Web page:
Since you have been sent to Banjul to cover the African Union (AU) summit, Reporters Without Borders suggests that just for a few moments you put yourself in the place of a Gambian journalist and try to imagine the suffering they endure at the hands of the government of Yahya Jammeh.
Because if you were Gambian, like the journalist on the privately-owned biweekly, The Independent, Lamin Fatty, a police commando could have turned up at your home and arrested you unceremoniously, on 12 April 2006. In defiance of every legal procedure, you could have been questioned about the content of one of your articles, along with the manager and editor of your newspaper, who had already been held for two weeks, with no right to see a lawyer, in a cell at the HQ of the National Intelligence Agency (NIA) at the end of a street leading to the presidency. Like him, you would probably not have known that while you were in custody, on 25 May, the Gambian justice minister, hand on heart, swore to general amazement, before the African Commission on Human and Peoples Rights, meeting just kilometres away that “no journalist is currently in prison” in Gambia.
If you were Gambian, you could have been rounded up in a police operation to shut down your paper, like Madi Ceesay, chairman of the leading journalists’ union, the Gambia Press Union (GPU), and managing director of The Independent, or Musa Saidykhan, his editor. Like them, you could have been held for three weeks in a cell, before being released as though nothing had happened. Like them, you could have gone to the head offices of your newspaper, on 28 March to find the doors locked against you and illegally guarded by uniformed men. With no income, no newspaper and under the threat of being sent back to the cell if you made the slightest attempt to speak openly, like them you could have vainly called on the government to guarantee your civil and political freedoms.
If you were Gambian, like the exiled journalist Pa Nderry Mbai, former correspondent in Banjul of US public radio Voice of America (VOA), you could found yourself the target of a computer attack and hijacking of your email, designed to slander you and to terrorise those who subscribe to your website. Like many Gambians in exile, you could dream about returning to your country one day, when there is an end to the fear and brutality which forced you to flee.
If you were Gambian like Pap Saine, managing editor of the last independent daily in Banjul, The Point, you could have had to mourn the murder on 16 December 2004 of your childhood friend and associate Deyda Hydara, cold-bloodedly gunned down by unknown assailants a quarter of an hour after the party you organised to celebrate the 13 anniversary of your newspaper. Like him, you could have been shocked at being summoned by the NIA a few weeks later, questioned about your newspaper’s accounts and treated as a suspect. Like him and the Hydara family, you could have been sickened by the sole official statement by the investigators, whose first conclusions, six months after the murder, suggested that Deyda Hydara, whom it termed a “provocateur”, could have been killed with your complicity or because of some completely trumped up sexual case. Like all those who knew Deyda Hydara, you could have been revolted by these insinuations, while this fine journalist was regularly threatened and was under NIA surveillance, including on the evening of his death.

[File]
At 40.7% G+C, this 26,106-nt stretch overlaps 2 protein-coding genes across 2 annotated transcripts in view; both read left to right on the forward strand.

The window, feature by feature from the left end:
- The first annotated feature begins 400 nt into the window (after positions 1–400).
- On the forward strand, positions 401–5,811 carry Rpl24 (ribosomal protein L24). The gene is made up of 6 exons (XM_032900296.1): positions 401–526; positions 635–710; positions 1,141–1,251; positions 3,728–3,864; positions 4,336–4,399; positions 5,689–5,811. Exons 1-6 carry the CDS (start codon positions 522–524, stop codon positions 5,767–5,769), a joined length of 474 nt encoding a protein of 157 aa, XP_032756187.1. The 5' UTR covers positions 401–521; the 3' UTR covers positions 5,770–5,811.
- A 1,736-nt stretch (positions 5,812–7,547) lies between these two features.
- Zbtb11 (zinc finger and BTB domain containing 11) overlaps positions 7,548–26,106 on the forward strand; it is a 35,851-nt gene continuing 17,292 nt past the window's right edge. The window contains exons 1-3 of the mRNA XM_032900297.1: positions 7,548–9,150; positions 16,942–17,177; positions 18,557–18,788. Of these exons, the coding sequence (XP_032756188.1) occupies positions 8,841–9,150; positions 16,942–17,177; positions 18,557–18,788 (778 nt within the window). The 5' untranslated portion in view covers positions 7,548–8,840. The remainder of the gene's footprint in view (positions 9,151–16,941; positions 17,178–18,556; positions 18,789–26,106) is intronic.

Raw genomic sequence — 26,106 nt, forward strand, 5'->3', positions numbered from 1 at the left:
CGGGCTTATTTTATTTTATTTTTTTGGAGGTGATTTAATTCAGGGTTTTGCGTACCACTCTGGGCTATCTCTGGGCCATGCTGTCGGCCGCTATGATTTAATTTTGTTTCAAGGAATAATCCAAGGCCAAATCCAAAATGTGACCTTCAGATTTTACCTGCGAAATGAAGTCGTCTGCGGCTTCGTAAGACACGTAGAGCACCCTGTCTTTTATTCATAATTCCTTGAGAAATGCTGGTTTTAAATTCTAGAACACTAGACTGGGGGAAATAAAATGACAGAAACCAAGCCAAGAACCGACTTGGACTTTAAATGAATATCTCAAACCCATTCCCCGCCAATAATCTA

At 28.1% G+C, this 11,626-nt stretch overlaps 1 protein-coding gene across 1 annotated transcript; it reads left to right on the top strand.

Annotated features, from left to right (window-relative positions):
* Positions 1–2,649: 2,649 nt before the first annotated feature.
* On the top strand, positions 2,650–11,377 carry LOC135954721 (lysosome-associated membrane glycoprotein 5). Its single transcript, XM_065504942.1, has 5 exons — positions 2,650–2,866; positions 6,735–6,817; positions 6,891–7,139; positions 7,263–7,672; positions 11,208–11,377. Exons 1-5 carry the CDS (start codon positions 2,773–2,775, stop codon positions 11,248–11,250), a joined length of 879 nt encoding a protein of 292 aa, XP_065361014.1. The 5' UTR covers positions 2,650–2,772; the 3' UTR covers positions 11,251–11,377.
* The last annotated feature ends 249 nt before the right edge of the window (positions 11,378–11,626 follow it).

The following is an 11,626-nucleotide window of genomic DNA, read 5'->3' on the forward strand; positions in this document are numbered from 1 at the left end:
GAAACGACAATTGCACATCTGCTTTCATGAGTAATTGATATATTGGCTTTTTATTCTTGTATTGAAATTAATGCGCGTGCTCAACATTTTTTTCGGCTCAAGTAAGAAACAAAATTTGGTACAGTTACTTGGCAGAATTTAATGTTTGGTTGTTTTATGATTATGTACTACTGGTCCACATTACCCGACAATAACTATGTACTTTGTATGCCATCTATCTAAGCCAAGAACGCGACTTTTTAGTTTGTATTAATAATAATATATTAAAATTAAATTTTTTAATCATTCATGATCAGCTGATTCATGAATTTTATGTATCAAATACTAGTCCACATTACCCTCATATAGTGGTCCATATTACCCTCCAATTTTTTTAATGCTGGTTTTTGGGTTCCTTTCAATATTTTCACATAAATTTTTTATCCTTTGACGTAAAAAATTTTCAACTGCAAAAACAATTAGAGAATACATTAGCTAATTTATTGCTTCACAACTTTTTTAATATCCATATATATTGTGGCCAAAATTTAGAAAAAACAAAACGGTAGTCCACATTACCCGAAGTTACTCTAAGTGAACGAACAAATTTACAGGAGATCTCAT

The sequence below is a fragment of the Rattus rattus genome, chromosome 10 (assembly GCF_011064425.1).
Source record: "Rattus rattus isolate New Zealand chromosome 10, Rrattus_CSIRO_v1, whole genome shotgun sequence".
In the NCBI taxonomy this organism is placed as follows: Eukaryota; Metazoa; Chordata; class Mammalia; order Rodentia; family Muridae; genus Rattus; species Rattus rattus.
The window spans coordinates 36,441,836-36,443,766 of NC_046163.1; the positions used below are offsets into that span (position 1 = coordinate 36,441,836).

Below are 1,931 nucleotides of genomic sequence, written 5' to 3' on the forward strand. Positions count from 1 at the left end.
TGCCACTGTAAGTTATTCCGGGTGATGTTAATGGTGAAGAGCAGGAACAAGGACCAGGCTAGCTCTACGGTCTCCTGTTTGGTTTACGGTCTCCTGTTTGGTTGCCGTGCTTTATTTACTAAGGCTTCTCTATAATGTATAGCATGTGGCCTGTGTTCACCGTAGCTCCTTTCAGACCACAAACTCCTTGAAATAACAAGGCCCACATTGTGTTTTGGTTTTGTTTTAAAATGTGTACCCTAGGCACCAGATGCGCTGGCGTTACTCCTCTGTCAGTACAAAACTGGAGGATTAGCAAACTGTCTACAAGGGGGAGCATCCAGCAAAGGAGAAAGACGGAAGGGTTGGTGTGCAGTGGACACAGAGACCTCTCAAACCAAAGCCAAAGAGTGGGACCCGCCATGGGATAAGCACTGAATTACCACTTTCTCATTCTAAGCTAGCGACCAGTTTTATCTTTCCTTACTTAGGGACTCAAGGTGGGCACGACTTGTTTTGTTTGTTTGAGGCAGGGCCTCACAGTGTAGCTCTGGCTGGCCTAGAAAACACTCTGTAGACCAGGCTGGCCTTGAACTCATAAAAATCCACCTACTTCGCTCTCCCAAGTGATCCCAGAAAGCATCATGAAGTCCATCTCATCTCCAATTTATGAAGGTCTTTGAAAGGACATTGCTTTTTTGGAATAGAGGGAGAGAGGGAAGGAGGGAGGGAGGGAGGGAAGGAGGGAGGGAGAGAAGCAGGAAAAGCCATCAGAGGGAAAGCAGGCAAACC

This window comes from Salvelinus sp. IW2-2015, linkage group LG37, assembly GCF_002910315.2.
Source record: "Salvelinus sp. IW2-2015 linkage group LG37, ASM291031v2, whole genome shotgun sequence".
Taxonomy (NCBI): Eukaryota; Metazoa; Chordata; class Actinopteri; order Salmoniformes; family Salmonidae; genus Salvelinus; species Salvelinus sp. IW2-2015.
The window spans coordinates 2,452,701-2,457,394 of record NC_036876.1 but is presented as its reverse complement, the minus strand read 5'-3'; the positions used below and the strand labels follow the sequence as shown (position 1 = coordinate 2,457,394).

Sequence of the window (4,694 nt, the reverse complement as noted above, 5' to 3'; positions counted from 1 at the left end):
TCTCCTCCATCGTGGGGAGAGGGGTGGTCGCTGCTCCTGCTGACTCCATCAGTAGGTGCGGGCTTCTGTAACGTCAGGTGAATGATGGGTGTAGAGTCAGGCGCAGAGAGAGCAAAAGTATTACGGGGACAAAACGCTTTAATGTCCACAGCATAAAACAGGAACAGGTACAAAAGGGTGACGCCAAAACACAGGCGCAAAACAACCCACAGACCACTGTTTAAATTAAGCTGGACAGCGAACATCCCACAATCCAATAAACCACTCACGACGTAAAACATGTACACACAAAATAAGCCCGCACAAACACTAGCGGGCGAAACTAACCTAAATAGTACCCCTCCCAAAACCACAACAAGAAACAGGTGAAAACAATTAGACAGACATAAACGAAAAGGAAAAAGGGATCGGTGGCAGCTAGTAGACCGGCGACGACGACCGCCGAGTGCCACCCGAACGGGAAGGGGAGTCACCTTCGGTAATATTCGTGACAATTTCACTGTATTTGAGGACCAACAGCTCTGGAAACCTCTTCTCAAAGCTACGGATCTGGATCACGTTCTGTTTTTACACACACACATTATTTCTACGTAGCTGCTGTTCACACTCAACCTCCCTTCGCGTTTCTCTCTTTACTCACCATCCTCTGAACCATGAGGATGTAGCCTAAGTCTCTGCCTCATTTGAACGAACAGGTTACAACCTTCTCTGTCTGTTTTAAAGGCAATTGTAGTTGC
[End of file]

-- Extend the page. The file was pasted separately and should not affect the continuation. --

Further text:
If you were Gambian, like the former BBC correspondent, Ebrima Sillah, you could have been woken in the middle of the night on 15 August 2004, by a gang breaking the windows of your house before setting fire to it. Like him, you could have found out that two weeks earlier your employer received an email marked “final warning”, advising caution in your coverage of news in Gambia. If you were Gambian, you could, like him, have felt anger and impotence, realising that the message was signed by the “Green Boys”, a group of militants belonging to the presidential party, dealing in threats and violent operations against the press and the opposition. In the threatening message you received, they boasted about having “given a lesson” to The Independent, whose premises and printers were torched a few weeks before.
But you already know these stories. Reporters Without Borders and other international organisations have been sending them to you for years. We won’t therefore go back any further in time, but you know that we could have filled so many pages that you would have finished by swearing never to be a Gambian journalist. So, while you are staying in Banjul, go to see these people. Tell them about the solidarity of all of us towards the appalling working conditions they suffer and their courage in the face of them. Tell them too that you have not been fooled by the ‘Potemkin village’-style charade being played out at Brufut where the AU summit is being hosted. Tell them from us that we are all doing our utmost to see that they get justice.